Philadelphia Museum of Art/Yale University Press, 351 pp., $65.00
Although Barnett Newman, through his writings, did as much as any other single figure to create the climate in which Abstract Expressionism was to be born and subsequently to flourish, he was the least expressionistic of the Abstract Expressionists. Alfred Barr was until the last moment doubtful about including him in the exhibition entitled “The New American Painting” launched by MOMA in 1958,1 because he didn’t appear to fit into it comfortably. Newman was probably pleased to get the recognition but he would also have been pleased about the doubt; throughout his career he refused to be categorized.
Newman was in many respects the most radical of the Abstract Expressionists and certainly the least productive. The exhibition which opened in Philadelphia last March and was on view at Tate Modern in London until early January included some seventy paintings, just over half his works on canvas, and almost all his graphic work (even more restricted in terms of number). Newman was also the most erudite of the Abstract Expressionists. A man of dignified bearing, he was invariably referred to as Barney, even by those who did not know him. Apart from Andy Warhol, I can think of no other major artist of the twentieth century (and of very few of the more distant past) who was known universally by his nickname. Even today young artists speak of “Barney” and view him as a sort of universal uncle. Andy was to fall somewhat irreverently under Barney’s spell. In an interview given shortly after Newman’s death in 1970 he said, “The only way I knew Barney was I think Barney went to more parties than I did…. Maybe he didn’t have to work a lot if he just painted one line, so he had time for parties.” The reference is to Newman’s visual or painterly signature: his invention of the vertical stripe, or “zip.”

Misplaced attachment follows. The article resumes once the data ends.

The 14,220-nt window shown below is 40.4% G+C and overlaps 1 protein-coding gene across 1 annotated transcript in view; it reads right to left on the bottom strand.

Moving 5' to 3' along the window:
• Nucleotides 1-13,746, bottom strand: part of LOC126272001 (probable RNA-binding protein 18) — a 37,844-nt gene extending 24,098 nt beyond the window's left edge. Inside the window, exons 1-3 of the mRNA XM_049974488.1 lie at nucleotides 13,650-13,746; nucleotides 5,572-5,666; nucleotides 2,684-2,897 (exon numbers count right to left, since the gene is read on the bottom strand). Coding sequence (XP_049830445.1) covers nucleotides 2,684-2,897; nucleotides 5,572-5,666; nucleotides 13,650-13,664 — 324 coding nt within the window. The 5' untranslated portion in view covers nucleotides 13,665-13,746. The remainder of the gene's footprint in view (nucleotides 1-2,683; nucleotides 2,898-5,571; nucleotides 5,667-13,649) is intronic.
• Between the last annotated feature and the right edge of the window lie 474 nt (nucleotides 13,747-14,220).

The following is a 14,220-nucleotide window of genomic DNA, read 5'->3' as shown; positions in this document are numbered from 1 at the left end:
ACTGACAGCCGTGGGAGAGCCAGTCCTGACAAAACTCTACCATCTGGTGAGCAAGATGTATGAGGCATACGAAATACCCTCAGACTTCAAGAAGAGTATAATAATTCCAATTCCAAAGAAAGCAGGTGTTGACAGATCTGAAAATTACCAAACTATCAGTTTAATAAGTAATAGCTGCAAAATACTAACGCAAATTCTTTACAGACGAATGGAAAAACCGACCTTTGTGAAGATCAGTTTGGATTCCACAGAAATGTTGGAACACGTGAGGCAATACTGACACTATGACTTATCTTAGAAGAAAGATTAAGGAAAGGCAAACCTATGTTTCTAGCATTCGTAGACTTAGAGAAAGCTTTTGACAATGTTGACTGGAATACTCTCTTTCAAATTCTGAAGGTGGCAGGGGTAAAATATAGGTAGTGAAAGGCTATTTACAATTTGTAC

Newman found his vocation during the 1930s, when he was in his twenties; but he was the slowest of developers and during the 1940s he was known primarily as a writer and organizer of exhibitions. It is doubtful whether even his closest associates at the time, men such as Mark Rothko and Adolph Gottlieb, took him seriously as a painter, although they welcomed him as a spokesman and herald. In 1943 Newman wrote a foreword to the catalog for the first exhibition of American Modern Artists, held at the Riverside Museum in New York and a protest against the Metropolitan’s exclusion of progressive art from its juried exhibitions. Newman himself was not a member of AMA, but during the 1930s he was politically active and was responsible for the composition of a manifesto, “On the Need for Political Action by Men of Culture.” He was to remain the most politically conscious of all his painter colleagues and clung throughout his life to the independent anarchistic views he had formulated in youth. In 1968, the year that he produced Lace Curtain for Mayor Daley, his only overtly political…
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